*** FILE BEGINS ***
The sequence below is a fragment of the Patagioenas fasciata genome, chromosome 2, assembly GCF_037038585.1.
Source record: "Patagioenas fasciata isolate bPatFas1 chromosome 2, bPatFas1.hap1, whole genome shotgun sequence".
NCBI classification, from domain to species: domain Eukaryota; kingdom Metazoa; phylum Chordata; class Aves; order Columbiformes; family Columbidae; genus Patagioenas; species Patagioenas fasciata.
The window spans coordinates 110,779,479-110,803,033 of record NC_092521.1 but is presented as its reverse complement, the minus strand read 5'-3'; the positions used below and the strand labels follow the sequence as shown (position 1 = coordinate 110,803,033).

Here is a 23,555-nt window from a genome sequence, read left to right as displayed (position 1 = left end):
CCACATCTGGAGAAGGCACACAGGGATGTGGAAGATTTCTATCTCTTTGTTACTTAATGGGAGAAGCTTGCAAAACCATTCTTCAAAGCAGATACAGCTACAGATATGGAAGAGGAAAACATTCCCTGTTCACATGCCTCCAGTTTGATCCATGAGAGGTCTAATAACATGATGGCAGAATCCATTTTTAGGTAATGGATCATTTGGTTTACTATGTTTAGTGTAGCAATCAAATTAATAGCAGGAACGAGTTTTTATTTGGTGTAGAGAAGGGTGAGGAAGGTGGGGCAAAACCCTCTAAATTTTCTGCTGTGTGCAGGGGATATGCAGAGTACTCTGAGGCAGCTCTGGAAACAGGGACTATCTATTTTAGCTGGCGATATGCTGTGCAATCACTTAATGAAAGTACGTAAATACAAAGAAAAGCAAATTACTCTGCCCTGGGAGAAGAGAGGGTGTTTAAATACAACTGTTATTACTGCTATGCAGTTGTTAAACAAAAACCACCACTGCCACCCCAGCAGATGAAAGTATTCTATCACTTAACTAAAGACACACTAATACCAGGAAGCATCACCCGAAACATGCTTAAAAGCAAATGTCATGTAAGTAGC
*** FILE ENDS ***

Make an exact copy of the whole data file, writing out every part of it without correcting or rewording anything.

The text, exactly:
The sequence below is a fragment of the Patagioenas fasciata genome, chromosome 2, assembly GCF_037038585.1.
Source record: "Patagioenas fasciata isolate bPatFas1 chromosome 2, bPatFas1.hap1, whole genome shotgun sequence".
NCBI classification, from domain to species: domain Eukaryota; kingdom Metazoa; phylum Chordata; class Aves; order Columbiformes; family Columbidae; genus Patagioenas; species Patagioenas fasciata.
The window spans coordinates 110,779,479-110,803,033 of record NC_092521.1 but is presented as its reverse complement, the minus strand read 5'-3'; the positions used below and the strand labels follow the sequence as shown (position 1 = coordinate 110,803,033).

Here is a 23,555-nt window from a genome sequence, read left to right as displayed (position 1 = left end):
CCACATCTGGAGAAGGCACACAGGGATGTGGAAGATTTCTATCTCTTTGTTACTTAATGGGAGAAGCTTGCAAAACCATTCTTCAAAGCAGATACAGCTACAGATATGGAAGAGGAAAACATTCCCTGTTCACATGCCTCCAGTTTGATCCATGAGAGGTCTAATAACATGATGGCAGAATCCATTTTTAGGTAATGGATCATTTGGTTTACTATGTTTAGTGTAGCAATCAAATTAATAGCAGGAACGAGTTTTTATTTGGTGTAGAGAAGGGTGAGGAAGGTGGGGCAAAACCCTCTAAATTTTCTGCTGTGTGCAGGGGATATGCAGAGTACTCTGAGGCAGCTCTGGAAACAGGGACTATCTATTTTAGCTGGCGATATGCTGTGCAATCACTTAATGAAAGTACGTAAATACAAAGAAAAGCAAATTACTCTGCCCTGGGAGAAGAGAGGGTGTTTAAATACAACTGTTATTACTGCTATGCAGTTGTTAAACAAAAACCACCACTGCCACCCCAGCAGATGAAAGTATTCTATCACTTAACTAAAGACACACTAATACCAGGAAGCATCACCCGAAACATGCTTAAAAGCAAATGTCATGTAAGTAGC